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News Archive > General > Controversial home set for approval

Controversial home set for approval

By Warren Wilkins 22nd November 2017

Controversial home set for approval
The house plans for Island Crescent.

CONTROVERSIAL plans to build a luxury residential property along Newquay’s clifftop are earmarked for approval despite a barrage of opposition.

Planning officer Matthew Sleeman is recommending a proposal to build a single storey two-bedroomed property (right) on land adjacent to 20 Island Crescent should be given the go- ahead. He felt the design, which includes the siting of the home below the existing boundary wall and a sedum finished roof, would sufficiently mitigate the harm the proposed new home would have on the character of the area and ensures that the open views across the site are retained. Mr Sleeman also believes the land is sufficiently stable to accommodate the proposed new home subject to conditions.

Residents and campaign group Save Newquay Cliff Top are vehemently opposing the scheme due to concerns the proposal is garden grabbing, would harm the character of the area and its ecology, would be an overdevelopment of the site, cause additional cliff erosion and because there have been a number of rockfalls in the area.  Newquay Town Council has objected due to concerns the layout and density on an already crowded footprint is overbearing. Supporters of the plans state the proposed home would enhance the coastline, would bring money and jobs to the area and would not interrupt views of the seascape.

A Planning Inspector dismissed the applicant Mr and Mrs Crow’s previous scheme to build a larger detached dwelling on the site because of the effect the development would have on the character and appearance of the area. More than 1,000 people opposed the plans following fears the coastline's cliffs are being overdeveloped and could lead to cliff instability.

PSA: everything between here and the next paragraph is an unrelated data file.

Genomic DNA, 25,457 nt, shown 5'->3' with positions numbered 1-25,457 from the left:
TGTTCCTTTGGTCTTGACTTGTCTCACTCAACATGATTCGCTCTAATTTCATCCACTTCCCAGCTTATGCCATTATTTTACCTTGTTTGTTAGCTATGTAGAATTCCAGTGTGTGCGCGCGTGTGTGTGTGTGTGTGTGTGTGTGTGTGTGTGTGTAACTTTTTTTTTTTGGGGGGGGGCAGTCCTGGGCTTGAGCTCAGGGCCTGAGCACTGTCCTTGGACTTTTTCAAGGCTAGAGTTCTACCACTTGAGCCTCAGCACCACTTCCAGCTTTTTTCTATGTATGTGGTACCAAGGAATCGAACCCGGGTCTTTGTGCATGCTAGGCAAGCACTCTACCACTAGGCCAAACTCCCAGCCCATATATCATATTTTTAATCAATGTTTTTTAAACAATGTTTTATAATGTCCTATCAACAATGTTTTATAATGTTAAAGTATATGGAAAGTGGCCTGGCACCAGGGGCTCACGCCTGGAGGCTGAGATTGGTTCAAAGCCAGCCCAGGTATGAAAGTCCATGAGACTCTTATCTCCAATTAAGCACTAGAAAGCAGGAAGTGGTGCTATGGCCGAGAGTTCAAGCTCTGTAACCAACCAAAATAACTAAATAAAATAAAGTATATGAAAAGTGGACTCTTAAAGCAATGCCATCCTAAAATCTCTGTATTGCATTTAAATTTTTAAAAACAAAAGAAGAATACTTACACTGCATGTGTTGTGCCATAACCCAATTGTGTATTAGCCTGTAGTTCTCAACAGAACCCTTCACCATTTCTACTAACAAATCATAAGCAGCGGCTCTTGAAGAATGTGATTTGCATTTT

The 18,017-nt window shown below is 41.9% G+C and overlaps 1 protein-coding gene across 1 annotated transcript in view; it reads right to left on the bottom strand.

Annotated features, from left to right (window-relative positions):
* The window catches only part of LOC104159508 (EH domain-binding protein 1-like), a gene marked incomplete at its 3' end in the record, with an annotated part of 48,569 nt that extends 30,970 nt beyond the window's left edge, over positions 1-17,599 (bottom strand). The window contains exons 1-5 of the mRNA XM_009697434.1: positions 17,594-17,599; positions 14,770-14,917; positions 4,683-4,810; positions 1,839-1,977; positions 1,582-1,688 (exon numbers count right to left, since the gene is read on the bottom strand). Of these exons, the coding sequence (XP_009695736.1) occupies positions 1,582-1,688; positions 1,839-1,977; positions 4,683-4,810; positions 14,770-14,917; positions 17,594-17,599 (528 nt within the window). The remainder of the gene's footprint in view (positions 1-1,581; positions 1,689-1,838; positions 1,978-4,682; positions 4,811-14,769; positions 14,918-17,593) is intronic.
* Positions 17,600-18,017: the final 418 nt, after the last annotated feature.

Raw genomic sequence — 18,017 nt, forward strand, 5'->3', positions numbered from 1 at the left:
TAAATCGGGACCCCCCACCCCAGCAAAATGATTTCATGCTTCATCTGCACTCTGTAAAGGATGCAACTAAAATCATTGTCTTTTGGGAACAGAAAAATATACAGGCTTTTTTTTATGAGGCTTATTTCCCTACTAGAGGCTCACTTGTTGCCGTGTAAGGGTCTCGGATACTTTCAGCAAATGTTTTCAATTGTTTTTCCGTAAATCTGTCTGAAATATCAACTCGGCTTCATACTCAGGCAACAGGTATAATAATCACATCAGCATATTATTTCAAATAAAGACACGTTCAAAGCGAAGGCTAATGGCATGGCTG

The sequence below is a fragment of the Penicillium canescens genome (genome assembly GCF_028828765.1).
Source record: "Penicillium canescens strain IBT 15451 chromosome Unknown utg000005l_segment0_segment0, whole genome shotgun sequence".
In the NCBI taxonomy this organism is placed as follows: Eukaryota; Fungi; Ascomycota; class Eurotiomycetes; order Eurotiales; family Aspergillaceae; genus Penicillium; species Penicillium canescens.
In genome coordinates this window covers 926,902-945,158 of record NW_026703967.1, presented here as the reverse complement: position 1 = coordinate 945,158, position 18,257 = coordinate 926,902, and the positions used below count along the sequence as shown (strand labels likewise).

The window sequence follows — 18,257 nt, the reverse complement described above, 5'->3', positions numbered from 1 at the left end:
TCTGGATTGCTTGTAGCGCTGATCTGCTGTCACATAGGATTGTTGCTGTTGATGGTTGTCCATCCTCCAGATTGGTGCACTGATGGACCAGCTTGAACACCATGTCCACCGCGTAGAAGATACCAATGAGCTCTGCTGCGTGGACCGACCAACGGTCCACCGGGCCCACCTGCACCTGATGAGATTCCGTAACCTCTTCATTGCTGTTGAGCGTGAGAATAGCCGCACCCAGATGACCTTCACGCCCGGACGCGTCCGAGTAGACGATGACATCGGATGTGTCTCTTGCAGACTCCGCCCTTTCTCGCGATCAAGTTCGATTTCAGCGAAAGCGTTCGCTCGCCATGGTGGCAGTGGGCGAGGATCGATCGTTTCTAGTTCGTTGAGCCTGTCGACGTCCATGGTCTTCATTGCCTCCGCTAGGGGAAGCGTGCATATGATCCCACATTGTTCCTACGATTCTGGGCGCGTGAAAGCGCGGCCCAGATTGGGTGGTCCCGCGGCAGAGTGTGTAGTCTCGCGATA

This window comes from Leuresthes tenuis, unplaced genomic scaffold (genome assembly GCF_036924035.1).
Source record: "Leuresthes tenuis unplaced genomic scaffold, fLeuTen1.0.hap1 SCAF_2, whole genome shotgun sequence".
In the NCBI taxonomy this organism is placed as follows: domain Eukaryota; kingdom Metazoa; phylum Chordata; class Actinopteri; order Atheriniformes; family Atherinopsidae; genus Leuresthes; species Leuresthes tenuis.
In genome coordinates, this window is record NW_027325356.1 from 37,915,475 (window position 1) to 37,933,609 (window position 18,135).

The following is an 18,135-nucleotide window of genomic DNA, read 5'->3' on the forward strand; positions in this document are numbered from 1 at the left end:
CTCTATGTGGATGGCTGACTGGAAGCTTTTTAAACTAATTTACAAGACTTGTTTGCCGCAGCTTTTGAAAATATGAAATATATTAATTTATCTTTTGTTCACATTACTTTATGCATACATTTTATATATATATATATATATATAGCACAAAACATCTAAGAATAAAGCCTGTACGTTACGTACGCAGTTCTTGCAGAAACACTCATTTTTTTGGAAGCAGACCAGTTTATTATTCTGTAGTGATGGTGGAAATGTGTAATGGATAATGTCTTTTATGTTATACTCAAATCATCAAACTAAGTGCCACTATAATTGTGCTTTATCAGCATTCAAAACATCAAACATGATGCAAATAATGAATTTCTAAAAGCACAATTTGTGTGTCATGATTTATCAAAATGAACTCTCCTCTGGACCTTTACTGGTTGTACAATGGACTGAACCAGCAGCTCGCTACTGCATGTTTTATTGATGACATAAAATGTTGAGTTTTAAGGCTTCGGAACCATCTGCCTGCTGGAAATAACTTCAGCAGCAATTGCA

A second scheme to build a residential property on the site was also refused, which is subject to a planning appeal.

Cornwall Council’s central sub-area planning committee is due to make a decision on the latest plans at its meeting at County Hall in Truro on Monday, November 27.

Mr Sleeman said: “The proposed dwelling would be set back from the cliff edge to provide a garden area to the property’s front with additional space available to the side.

“The proposed two bedroom dwelling would be dug into the site, which is already lower than the highway, and would have a footprint of some 154 square metres.

“The key differences from this scheme compared to the previously refused application are that the proposed dwelling has been positioned approximately three metres further back from the cliff edge, with its depth reduced by approximately one metre.

“The floor area of the proposal would now be some six square metres less. The height of the development has also been reduced, however this is marginal.

“In respect to surface water drainage, the scheme does involve grey water harvesting as with the last application, however, an attenuation tank would also be provided and any overflow would go to a combined sewer. As such, there would no longer be a requirement for an outfall pipe to extend off the cliff edge.

“The proposed new home is located on a sensitive coastal cliff top location within the built up area of a main town. The proposal will adversely impact upon the character of the area by reducing the openness of the site but, in your case officer’s opinion, the design, which includes the siting of the home below the existing boundary wall and a sedum finished roof, sufficiently mitigates this harm and, importantly, ensures that the open views across the site, including the visual permeability and general perception of openness, are retained.

“The proposal is designed to prevent neighbour impact and to provide adequate amenity space. Subject to condition, the land is sufficiently stable to accommodate the proposed new home.”

Campaigners hope the emerging Neighbourhood Plan, which aims to provide the coastline with greater protection from residential development, could help ensure the plans are turned down but Mr Sleeman states it has little weight for the purposes of the planning decision.

Mr Sleeman said: “A Neighbourhood Plan Designation has been made by Cornwall Council and a neighbourhood plan is in preparation. It is currently at pre-submission stage, due to be submitted for consideration in March 2018, and therefore, its current content could be subject to change. Given its limited stage of preparation, Newquay Neighbourhood Plan has little weight for the purposes of this assessment.”

By Warren Wilkins 22nd November 2017

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